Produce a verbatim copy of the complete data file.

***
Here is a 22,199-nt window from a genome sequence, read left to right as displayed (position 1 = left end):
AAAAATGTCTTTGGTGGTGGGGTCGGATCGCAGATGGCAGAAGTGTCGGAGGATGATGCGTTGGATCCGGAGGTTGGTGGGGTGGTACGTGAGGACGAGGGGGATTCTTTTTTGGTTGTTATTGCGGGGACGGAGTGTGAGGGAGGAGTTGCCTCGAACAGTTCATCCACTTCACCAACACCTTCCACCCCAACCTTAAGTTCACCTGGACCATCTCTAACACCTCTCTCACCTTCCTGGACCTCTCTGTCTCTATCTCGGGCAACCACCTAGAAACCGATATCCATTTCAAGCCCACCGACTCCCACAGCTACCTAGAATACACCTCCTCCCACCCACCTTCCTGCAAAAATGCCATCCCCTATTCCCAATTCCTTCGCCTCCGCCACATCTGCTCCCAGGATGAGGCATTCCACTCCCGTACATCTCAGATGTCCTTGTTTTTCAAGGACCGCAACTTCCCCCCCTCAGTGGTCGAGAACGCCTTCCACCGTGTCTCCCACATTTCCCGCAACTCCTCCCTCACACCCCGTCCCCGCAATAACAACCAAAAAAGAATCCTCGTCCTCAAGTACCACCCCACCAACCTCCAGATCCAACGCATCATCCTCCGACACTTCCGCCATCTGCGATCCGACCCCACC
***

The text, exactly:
Here is a 22,199-nt window from a genome sequence, read left to right as displayed (position 1 = left end):
AAAAATGTCTTTGGTGGTGGGGTCGGATCGCAGATGGCAGAAGTGTCGGAGGATGATGCGTTGGATCCGGAGGTTGGTGGGGTGGTACGTGAGGACGAGGGGGATTCTTTTTTGGTTGTTATTGCGGGGACGGAGTGTGAGGGAGGAGTTGCCTCGAACAGTTCATCCACTTCACCAACACCTTCCACCCCAACCTTAAGTTCACCTGGACCATCTCTAACACCTCTCTCACCTTCCTGGACCTCTCTGTCTCTATCTCGGGCAACCACCTAGAAACCGATATCCATTTCAAGCCCACCGACTCCCACAGCTACCTAGAATACACCTCCTCCCACCCACCTTCCTGCAAAAATGCCATCCCCTATTCCCAATTCCTTCGCCTCCGCCACATCTGCTCCCAGGATGAGGCATTCCACTCCCGTACATCTCAGATGTCCTTGTTTTTCAAGGACCGCAACTTCCCCCCCTCAGTGGTCGAGAACGCCTTCCACCGTGTCTCCCACATTTCCCGCAACTCCTCCCTCACACCCCGTCCCCGCAATAACAACCAAAAAAGAATCCTCGTCCTCAAGTACCACCCCACCAACCTCCAGATCCAACGCATCATCCTCCGACACTTCCGCCATCTGCGATCCGACCCCACC